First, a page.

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My life-changing breast cancer journey: Adrienne Elliot’s Story

The American Cancer Society estimates that in 2022: 

  • About 287,850 new cases of invasive breast cancer will be diagnosed in women 
  • About 43,250 women will die from breast cancer 

On average, a woman’s risk of developing breast cancer is about 13 percent. If you haven’t battled the disease yourself, it’s likely that someone close to you has or will in her lifetime. 

All woman affected by breast cancer have a unique story to tell, each underscored by perseverance and courage. Here, two Coast women open up about how the disease has impacted their lives.

Adrienne is director of design and style for Elliott Homes and owner and founder of Styled, a virtual interior styling service. She has been married to her husband, Brandon, for 13 years, and they have three girls. 

What is your diagnosis? When and how did you receive it? 

(My diagnosis is) lobular carcinoma, stage one. Last year, I had a mammogram done, and it was clear. I opted to have pathology done when I had a breast lift on June 9, thinking nothing of it because of my clear mammogram. 

At my one-week post-op checkup, the surgeon told me I had breast cancer. At that point, all he could tell me was the type of cancer and that it was early. They had no idea if it had spread. From that point, I saw an oncologist very quickly, who gave me two options: bilateral mastectomy or lumpectomy with radiation. This type of cancer posed the risk of spreading to my other breast, so although I just underwent surgery a week before, they suggested I opt for the mastectomy to rule out any future risk. 

Three weeks later, I followed their advice. They removed lymph nodes during my surgery, too, which I am extremely grateful to say were negative. 

Did you show any symptoms? 

I did not have a single symptom or suspicion, mainly due to the clear mammogram last year. 

What was your reaction? What was your loved ones’ reaction? 

(It was) complete shock and fear. You never think you will hear the “c” word, especially at age 37 with three young girls. When I was in the doctor’s office, I was on my own, so I had to make myself focus. When I got into my car, I definitely had a very long and deep cry. I was 1.5 hours away from home, and looking back, I am extremely grateful I had that time to process and get “unstuck” from that moment. On that drive, a feeling came over me of knowing that down the road, I was meant to share my story, but I did not know how or why. 

My husband, Brandon, supported me in a way only he could from the minute I told him — strong, understanding and beyond willing to help in all aspects of the journey. He came to every appointment. My mom, who is also a survivor, was emotional support on a level beyond a mother — a survivor and a guardian angel. My dad and brother showed up for additional emotional strength and support from miles away.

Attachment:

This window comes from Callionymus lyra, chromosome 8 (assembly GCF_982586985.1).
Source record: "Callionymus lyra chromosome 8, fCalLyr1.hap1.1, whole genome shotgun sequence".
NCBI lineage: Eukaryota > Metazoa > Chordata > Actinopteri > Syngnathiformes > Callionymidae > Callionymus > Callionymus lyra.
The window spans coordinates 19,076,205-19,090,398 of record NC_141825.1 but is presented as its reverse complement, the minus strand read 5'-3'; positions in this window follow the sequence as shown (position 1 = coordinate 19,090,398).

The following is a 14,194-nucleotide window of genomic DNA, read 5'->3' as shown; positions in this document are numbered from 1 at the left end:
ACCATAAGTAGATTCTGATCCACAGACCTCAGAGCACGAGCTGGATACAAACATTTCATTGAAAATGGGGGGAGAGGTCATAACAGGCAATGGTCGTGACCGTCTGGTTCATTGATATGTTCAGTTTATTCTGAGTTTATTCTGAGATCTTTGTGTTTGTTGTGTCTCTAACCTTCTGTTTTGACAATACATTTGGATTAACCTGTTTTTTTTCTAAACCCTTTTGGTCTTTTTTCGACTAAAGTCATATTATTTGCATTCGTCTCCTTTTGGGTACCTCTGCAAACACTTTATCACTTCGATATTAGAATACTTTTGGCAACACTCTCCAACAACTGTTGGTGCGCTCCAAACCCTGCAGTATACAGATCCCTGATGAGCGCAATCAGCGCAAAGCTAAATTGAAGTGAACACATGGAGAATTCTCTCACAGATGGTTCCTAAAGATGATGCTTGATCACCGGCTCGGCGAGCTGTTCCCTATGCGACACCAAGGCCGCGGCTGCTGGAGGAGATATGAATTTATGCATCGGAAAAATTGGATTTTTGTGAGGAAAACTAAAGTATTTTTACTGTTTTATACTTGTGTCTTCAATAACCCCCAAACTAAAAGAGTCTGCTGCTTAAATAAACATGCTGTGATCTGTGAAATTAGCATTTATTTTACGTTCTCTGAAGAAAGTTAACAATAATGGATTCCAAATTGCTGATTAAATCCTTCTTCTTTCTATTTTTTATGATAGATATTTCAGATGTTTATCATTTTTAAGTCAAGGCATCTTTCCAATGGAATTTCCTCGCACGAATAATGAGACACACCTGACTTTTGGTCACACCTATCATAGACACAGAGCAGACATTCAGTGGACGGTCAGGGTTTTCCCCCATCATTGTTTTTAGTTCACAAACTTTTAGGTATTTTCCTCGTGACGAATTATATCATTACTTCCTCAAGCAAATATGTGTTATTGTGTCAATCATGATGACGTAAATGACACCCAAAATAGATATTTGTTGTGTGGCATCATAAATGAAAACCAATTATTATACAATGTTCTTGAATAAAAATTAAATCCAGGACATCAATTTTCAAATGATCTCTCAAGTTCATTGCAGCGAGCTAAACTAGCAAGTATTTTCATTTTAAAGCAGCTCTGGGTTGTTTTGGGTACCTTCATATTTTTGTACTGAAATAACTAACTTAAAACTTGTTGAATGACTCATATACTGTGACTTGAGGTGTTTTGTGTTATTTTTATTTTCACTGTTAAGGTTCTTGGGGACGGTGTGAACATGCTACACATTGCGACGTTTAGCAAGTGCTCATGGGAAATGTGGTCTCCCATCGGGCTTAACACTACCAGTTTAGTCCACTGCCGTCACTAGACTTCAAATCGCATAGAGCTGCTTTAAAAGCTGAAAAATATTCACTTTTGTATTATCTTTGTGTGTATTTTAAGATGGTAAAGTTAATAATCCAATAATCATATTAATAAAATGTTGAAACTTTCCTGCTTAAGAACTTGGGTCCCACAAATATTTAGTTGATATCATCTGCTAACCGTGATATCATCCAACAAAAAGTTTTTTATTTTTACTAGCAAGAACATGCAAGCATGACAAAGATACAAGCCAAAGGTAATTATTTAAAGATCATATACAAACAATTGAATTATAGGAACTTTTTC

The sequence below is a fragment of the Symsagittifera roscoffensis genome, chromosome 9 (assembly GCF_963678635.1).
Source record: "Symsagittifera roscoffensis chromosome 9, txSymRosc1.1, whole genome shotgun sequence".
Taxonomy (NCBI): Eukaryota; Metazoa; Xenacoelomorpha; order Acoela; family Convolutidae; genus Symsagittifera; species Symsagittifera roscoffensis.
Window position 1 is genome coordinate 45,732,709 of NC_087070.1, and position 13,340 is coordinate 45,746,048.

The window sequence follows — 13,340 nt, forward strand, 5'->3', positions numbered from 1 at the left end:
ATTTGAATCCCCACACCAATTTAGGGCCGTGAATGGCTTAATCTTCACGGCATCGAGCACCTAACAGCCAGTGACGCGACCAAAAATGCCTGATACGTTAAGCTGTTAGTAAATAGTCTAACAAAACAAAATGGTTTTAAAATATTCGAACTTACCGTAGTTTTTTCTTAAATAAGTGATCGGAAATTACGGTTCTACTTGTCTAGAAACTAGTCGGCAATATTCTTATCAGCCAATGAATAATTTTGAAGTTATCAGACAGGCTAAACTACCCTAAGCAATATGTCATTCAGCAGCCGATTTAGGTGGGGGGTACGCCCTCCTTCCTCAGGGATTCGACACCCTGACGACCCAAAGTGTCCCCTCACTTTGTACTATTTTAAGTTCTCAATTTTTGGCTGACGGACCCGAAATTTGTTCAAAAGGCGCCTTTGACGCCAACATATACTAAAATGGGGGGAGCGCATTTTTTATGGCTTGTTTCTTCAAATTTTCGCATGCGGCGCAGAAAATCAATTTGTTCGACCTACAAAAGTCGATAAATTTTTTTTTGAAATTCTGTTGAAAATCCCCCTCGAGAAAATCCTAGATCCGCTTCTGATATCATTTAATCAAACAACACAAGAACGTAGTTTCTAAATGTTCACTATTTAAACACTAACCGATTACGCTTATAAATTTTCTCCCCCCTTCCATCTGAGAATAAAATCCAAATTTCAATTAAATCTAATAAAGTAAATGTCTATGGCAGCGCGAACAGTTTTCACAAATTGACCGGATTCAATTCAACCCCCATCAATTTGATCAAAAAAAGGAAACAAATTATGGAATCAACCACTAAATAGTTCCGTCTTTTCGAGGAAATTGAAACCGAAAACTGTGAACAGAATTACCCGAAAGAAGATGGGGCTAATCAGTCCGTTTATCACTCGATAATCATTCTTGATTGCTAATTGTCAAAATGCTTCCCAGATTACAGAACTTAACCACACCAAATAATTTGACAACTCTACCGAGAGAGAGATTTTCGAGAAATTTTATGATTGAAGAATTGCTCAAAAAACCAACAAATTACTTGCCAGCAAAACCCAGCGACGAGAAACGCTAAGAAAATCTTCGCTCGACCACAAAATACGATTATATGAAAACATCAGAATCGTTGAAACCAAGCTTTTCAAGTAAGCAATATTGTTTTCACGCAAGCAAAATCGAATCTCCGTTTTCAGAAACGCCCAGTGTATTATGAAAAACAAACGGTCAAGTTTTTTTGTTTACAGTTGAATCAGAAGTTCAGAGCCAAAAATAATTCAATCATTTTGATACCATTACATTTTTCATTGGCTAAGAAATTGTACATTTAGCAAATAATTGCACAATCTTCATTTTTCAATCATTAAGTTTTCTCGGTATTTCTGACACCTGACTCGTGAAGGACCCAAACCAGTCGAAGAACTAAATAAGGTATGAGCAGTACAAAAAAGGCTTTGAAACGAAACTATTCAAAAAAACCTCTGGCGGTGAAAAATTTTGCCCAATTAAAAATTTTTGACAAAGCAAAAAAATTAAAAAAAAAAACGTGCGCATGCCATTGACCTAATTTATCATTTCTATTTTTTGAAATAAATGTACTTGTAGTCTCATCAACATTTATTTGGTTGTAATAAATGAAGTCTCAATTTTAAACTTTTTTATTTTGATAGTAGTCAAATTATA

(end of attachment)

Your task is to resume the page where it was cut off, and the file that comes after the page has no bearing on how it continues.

With Brandon’s encouragement, we shared with our girls that mommy had cancer. Each had her own reaction. It was important for us to show them that this is real life and how we get through it as a family. They loved and cared for me in the most precious ways. 

Family and friends were beyond incredible even on the day of my surgery. I am just so grateful. 

How did you process the news, and how did you decide what your approach would be? 

I had a few people with whom I was very open with my emotions. From the day I found out, I told myself I needed to be open with how I was feeling so those around me could understand. In the first few days, it was almost easier to not be around the girls. I would break down and cry because I was very anxious and scared. 

As I learned more, I shared with more people. I found it easier to tell people when I had more facts. To be honest, I knew nothing about breast cancer, so I was learning a lot quickly. I knew I had to be strong, but I also was not ashamed to say to those closest when I was breaking inside. You feel so out of control. 

What treatments have you undergone, and what is your prognosis? 

I am on a hormone blocker because I am estrogen positive. Thankfully this is my only treatment, which they are recommending for 10 years. 

What message or words of advice do you have for other women? 

Be authentic to the rush of emotions you are feeling; express them when you need to. Know there is hope. Be open to communicating to help you heal. Reach out to other women, and you will be amazed at how many others are going through or have been through breast cancer. 

How has this journey changed you? 

I had no choice but to slow down, listen to my heart and feel the positive energy and thoughts. Many women reached out and said the journey is just as emotional as it is physical. It brought me back to taking the time to meditate and center my heart. 

Have you wanted to give up? How have you pushed forward? 

No, I feel extreme gratitude for my journey. Friends and family where there to assure me I did not have to be “OK.” Today, I just want to share a story of hope and education. 

How do you feel about yourself and approach your condition today? 

Of course, (I feel) extreme gratitude. I think (I am) motivated that our girls were able to see our family get through this as a unit. Hopefully, I’m an inspiration to others to seek early detection 

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